Tommy Lam has organized a steady stream of wine education events in China over the past seven years. His most recent was the fourth annual Young China Sommelier Team Competition last Friday in Qingdao, where 63 finalists from an initial group of 1200-plus applicants competed at The Westin Hotel (results here). I spoke to the seemingly indefatigable Lam the night before the event.
Grape Wall: How do you feel with the final just 12 hours away?
Tommy Lam: Every year it’s the same. It’s exciting to see the kids really inspired and supported by their team managers. A lot of them have never been out of their home city so this is a big deal for them. Last year, we took 70 sommeliers to Yinchuan [in the Ningxia region]. This year we have 21 teams [each with a coach and three members] in Qingdao.
When you organized the first China national sommelier contest in 2009, did you think things would get this big?
I expected it to grow but I didn’t think it would be this scale. Two months ago, I saw a news report about a recruitment fair held at a convention center. Representatives from almost every industry attended but the report said the most critical human resources shortages are in the hospitality and food and beverage sectors.
I can see why there is a shortage. Serving people is hard for the younger generation. They usually have little experience or knowledge of serving, they are often only children and are used to being looked after rather than looking after others. It’s not like in my day when we had six kids in the family! They study hard, but they simply haven’t had a practical opportunity to learn service.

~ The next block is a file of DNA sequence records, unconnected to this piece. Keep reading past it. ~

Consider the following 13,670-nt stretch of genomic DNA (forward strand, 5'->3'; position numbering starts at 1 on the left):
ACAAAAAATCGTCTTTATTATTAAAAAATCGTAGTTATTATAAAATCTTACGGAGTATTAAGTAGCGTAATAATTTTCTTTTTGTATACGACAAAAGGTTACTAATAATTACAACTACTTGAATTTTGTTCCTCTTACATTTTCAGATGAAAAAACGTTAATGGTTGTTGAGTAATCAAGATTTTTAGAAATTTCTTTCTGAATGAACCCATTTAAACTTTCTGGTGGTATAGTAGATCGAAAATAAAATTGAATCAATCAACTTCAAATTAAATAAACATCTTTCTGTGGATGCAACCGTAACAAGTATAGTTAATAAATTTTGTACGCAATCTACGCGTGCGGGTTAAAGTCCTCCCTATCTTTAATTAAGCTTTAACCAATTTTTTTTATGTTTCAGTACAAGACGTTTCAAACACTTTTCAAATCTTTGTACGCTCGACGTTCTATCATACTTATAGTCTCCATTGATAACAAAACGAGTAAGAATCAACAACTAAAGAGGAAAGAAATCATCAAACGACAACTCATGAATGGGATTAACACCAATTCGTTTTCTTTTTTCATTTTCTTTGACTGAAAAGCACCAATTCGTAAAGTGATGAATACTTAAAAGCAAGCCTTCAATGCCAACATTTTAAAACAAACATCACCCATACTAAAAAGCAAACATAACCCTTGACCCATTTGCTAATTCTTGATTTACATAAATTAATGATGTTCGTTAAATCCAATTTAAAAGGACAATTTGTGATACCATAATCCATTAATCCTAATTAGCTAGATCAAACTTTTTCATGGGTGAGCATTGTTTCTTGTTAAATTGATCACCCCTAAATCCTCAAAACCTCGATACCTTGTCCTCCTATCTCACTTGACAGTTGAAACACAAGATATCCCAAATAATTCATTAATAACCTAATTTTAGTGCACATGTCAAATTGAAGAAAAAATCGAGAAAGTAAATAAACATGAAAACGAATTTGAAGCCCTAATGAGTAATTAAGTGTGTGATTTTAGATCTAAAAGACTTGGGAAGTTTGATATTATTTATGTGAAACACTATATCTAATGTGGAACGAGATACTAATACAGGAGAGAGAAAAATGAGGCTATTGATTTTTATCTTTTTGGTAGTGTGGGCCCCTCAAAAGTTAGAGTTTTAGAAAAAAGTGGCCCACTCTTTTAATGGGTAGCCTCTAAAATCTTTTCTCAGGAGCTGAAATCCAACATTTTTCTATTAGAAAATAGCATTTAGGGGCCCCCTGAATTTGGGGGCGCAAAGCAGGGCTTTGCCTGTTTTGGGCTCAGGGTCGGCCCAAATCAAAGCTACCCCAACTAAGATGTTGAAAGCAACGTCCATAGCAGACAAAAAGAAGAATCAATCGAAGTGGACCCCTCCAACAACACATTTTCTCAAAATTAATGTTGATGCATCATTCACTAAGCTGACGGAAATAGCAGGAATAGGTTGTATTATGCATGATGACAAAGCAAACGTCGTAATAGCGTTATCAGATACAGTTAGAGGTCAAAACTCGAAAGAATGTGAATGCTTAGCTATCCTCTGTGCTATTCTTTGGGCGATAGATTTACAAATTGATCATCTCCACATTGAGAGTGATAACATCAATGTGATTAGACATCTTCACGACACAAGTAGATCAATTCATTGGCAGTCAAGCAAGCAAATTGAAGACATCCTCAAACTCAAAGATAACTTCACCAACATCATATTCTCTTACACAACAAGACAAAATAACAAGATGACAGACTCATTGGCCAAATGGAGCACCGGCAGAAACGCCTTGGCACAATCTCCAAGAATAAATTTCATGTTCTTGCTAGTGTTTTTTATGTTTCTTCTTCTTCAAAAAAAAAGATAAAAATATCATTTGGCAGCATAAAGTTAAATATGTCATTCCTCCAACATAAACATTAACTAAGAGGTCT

Why my project works is that it creates a different direction. If you learn to serve wine — and beer, cocktails, baijiu and other drinks — you gain knowledge, you become more sophisticated, you even become more willing to use a foreign language. It’s not only about serving wine but also knowing and talking about it.
It also creates competition among colleagues in an organization. People see they can get promotions, make more money and become more polished, and this gives them some incentive.
What’s the biggest general weakness of the participants?
Language. Young people in China all have lots of guts and study hard and are willing to learn how to do a job better. Now language is the biggest issue.
When employers hire foreigners in the hospitality industry in China, people say it’s only because they are foreigners. But if you have kids from China who can understand English just as well as those foreigners, they’ll take a bigger share of those jobs.
We know it’s happening, we can see the localization of food and beverage directors. They have the ability to communicate in English, which is the international business language. Who knows, maybe the language of business will one day be Chinese, but for now it’s English.
How did you get started with that first competition in 2009?
I only started to learn about wine myself in 1996. I had a restaurant in Singapore and the joke was: “Tommy, do you have wine?” “Yes.” “Where from?” “France.” “What kinds?” “White and red.” “What is the red?” “Huh? Red wine is red wine.”
I started to learn about wine on my own and went for a wine MBA in 2002. When I graduated and came back, people asked me to teach them about wine and I realized I didn’t know anything. I had only learned about the wine business, not about how to make wine, about viticulture, about service, so I went back and studied again.
In 2007, I brought the Court of Master Sommeliers to Singapore. I didn’t represent the organization, I just facilitated their events. Then in 2009, I did the same thing in Hong Kong. Some candidates from around China traveled to that event and were very enthusiastic, so I organized the first China National Sommelier Competition. I feel like I’m doing something to help people progress, because when I at my situation 40 years ago when I was the age of these sommeliers, this kind of platform didn’t exist.
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